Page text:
More About Grenache

Grenache, (also known as Grenache Noir, to distinguish it from its white counterpart Grenache Blanc) is the most widely planted grape in the southern Rhône Valley, and the second most widely planted varietal in the world. It is most often blended (with Syrah and Mourvèdre in France and Australia, and with Tempranillo in Rioja), but is probably best known from the wines of Châteauneuf-du-Pape, where it comprises 70% of the appellation’s acreage.

Close_up_of_Grenache_grape_cluster.jpg#asset:1004:x800

Grenache appears to have originated in Spain, most likely in the northern province of Aragon, and ampelographers believe that Grenache was the foundation of Aragon’s excellent vin rouge du pays. From Aragon, it spread throughout the vineyards of Spain and the Mediterranean in conjunction with the reach of the kingdom of Aragon, which at times included Roussillon and Sardinia. By the early 18th century, the varietal had expanded into Languedoc and Provence.

The phylloxera epidemic of the late 19th century indirectly increased European plantings of Grenache. In RIoja, for example, vineyards were replanted not with the native varietals, but with the hardy, easy to graft Grenache. A similar trend occurred in southern France, as the percentage of Grenache plantings after the phylloxera infestation increased significantly, replacing the previously abundant Mourvèdre.

Grenache was brought to California in the 1860s, where its erect carriage, vigor and resistance to drought made it a popular planting choice. It came to occupy second place in vineyard planting after Carignan and was an element in wine producers’ branded field blends. Unfortunately, with the decline of branded field blends, the need for Grenache has declined since 1980, and Grenache plantings in California have declined, as the varietal is replaced by the more popular Cabernet Sauvignon and Merlot; currently there are 9,600 acres planted in California. Despite this overall decline in acreage, Grenache has been the most planted of Rhone varieties in high-quality coastal locations, with nearly 1000 acres of new vineyard planted since 1995.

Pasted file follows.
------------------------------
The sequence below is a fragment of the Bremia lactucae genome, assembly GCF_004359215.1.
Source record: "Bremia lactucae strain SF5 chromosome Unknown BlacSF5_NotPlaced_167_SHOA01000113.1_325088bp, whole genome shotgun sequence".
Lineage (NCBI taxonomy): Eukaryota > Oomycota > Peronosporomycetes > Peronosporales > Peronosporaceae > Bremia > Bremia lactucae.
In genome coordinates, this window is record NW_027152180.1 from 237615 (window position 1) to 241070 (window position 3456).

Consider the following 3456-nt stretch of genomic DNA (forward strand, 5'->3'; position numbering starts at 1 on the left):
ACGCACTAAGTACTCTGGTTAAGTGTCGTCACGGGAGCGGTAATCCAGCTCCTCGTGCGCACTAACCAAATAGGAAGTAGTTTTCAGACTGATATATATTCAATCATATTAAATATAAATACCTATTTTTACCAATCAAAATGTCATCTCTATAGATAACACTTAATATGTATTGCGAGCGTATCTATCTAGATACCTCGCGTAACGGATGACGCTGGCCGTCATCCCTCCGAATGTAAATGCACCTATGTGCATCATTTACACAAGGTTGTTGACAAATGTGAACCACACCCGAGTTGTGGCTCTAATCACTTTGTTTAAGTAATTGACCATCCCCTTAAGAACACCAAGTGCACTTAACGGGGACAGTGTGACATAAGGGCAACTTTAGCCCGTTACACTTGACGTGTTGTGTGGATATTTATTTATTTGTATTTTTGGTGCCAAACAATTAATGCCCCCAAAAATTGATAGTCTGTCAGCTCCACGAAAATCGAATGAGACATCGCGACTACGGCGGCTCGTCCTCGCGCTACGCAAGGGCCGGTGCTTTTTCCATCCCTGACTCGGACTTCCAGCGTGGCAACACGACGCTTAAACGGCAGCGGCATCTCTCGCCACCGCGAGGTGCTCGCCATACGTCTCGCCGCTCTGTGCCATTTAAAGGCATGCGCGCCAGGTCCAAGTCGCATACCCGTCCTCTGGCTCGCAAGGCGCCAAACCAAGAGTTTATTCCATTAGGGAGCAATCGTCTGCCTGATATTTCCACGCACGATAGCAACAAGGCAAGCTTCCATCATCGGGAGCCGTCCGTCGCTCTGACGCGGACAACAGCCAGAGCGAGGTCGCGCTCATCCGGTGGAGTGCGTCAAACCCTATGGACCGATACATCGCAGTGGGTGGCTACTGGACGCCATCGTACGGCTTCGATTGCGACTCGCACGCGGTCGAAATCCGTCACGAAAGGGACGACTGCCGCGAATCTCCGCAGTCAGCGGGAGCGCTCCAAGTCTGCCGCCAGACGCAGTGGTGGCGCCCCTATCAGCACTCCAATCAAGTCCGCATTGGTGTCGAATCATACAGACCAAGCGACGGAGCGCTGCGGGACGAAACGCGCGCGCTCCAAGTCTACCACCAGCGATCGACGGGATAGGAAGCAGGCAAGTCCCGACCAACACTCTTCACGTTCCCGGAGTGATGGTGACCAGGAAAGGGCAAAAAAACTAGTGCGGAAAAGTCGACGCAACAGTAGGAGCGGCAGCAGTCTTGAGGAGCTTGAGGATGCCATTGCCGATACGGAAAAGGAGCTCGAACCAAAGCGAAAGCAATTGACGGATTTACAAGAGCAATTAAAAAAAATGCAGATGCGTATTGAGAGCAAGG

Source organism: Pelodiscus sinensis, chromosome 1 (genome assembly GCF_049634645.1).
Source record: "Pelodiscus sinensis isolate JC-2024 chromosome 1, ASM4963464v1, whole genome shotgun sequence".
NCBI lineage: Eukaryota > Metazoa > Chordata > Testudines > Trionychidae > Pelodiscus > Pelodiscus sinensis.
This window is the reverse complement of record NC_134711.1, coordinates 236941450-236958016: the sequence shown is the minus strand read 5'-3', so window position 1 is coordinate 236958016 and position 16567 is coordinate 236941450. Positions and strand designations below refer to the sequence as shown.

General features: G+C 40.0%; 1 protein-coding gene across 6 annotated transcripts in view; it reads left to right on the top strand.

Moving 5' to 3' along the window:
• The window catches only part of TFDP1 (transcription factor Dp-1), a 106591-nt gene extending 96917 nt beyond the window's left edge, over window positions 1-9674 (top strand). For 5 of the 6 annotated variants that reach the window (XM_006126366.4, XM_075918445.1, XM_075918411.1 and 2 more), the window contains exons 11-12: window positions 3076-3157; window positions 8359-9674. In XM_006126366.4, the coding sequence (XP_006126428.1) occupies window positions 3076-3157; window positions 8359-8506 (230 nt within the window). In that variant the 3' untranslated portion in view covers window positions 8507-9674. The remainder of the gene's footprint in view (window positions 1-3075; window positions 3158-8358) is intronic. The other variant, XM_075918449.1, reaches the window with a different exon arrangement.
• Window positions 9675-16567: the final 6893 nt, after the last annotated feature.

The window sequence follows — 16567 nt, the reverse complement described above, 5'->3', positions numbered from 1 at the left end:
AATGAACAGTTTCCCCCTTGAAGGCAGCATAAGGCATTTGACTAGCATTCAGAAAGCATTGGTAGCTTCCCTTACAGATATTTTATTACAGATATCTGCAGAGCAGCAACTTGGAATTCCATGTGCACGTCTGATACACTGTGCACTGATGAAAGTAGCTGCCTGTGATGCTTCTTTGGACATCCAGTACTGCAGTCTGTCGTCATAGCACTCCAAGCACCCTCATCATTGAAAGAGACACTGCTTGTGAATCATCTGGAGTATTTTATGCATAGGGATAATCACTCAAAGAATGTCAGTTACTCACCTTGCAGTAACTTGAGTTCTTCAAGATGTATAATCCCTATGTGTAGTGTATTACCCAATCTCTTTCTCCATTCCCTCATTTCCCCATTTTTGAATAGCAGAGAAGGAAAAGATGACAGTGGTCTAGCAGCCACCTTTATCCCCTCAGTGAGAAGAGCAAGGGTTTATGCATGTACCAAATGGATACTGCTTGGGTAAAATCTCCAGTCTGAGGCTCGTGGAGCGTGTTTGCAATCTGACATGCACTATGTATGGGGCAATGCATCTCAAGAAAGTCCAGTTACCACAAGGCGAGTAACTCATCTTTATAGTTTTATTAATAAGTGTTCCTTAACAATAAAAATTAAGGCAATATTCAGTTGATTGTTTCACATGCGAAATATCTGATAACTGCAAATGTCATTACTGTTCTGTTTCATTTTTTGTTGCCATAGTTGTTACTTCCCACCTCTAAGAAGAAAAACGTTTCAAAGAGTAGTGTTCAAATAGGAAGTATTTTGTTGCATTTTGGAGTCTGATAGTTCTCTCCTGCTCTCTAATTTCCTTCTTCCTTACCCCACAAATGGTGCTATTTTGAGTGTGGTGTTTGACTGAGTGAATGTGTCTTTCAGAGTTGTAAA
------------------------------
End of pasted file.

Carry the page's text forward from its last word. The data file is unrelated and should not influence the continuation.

Grenache is a vigorous variety with upright shoots that lends itself to “gobelet” or “head training”; it is widely cultivated in this manner in France and in Spain. In California, the varietal can be found head-trained but is typically cultivated in double cordon fashion with six fruiting canes, each with two buds. The varietal’s vigor gives it the potential to be a heavy producer, and most producers are obliged to fruit-prune during the growing seasons to keep yields reasonable.

Grenache ripens in the middle of the ripening cycle, among Rhone reds after Syrah but before Counoise and Mourvèdre. At harvest, it is notable for its high acidity even at relatively high sugar levels. In the cellar, Grenache is prone toward oxidation, and many producers avoid small 60-gallon barrels for Grenache in favor of larger-format wood or stainless steel fermentation. Grenache produces wines with high concentrations of fruit, tannin, and acids. Its flavors are most typically currant, cherry, and raisin, and its aromas are of black pepper, menthol, and licorice. It is not particularly deeply colored, and many producers blend Syrah into Grenache to achieve a darker color and a firmer tannin structure. Many Grenaches are heady in alcohol (often 15% or higher), and intensely fruity, yet still with vibrant acidities, and approachable earlier than wines based on the more structured Syrah and Mourvèdre grapes.